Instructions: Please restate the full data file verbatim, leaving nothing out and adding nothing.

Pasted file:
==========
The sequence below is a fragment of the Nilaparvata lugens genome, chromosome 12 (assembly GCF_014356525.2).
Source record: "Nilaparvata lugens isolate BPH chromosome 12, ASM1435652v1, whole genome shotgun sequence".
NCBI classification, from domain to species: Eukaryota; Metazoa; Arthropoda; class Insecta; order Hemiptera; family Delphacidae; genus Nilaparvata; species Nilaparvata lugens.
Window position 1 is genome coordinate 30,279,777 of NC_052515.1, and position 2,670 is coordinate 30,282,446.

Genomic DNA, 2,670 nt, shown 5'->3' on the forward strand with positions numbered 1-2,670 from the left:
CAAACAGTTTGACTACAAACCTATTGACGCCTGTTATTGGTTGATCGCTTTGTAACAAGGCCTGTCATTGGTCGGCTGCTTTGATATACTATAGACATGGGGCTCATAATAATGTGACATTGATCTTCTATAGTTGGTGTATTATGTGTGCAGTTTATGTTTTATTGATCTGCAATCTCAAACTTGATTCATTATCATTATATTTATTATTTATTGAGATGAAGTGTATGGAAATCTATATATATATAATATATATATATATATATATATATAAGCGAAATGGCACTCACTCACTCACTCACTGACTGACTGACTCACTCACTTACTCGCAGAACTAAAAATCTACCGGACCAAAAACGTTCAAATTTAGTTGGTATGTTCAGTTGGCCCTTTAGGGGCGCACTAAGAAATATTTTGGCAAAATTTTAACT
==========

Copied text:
The sequence below is a fragment of the Nilaparvata lugens genome, chromosome 12 (assembly GCF_014356525.2).
Source record: "Nilaparvata lugens isolate BPH chromosome 12, ASM1435652v1, whole genome shotgun sequence".
NCBI classification, from domain to species: Eukaryota; Metazoa; Arthropoda; class Insecta; order Hemiptera; family Delphacidae; genus Nilaparvata; species Nilaparvata lugens.
Window position 1 is genome coordinate 30,279,777 of NC_052515.1, and position 2,670 is coordinate 30,282,446.

Genomic DNA, 2,670 nt, shown 5'->3' on the forward strand with positions numbered 1-2,670 from the left:
CAAACAGTTTGACTACAAACCTATTGACGCCTGTTATTGGTTGATCGCTTTGTAACAAGGCCTGTCATTGGTCGGCTGCTTTGATATACTATAGACATGGGGCTCATAATAATGTGACATTGATCTTCTATAGTTGGTGTATTATGTGTGCAGTTTATGTTTTATTGATCTGCAATCTCAAACTTGATTCATTATCATTATATTTATTATTTATTGAGATGAAGTGTATGGAAATCTATATATATATAATATATATATATATATATATATATAAGCGAAATGGCACTCACTCACTCACTCACTGACTGACTGACTCACTCACTTACTCGCAGAACTAAAAATCTACCGGACCAAAAACGTTCAAATTTAGTTGGTATGTTCAGTTGGCCCTTTAGGGGCGCACTAAGAAATATTTTGGCAAAATTTTAACT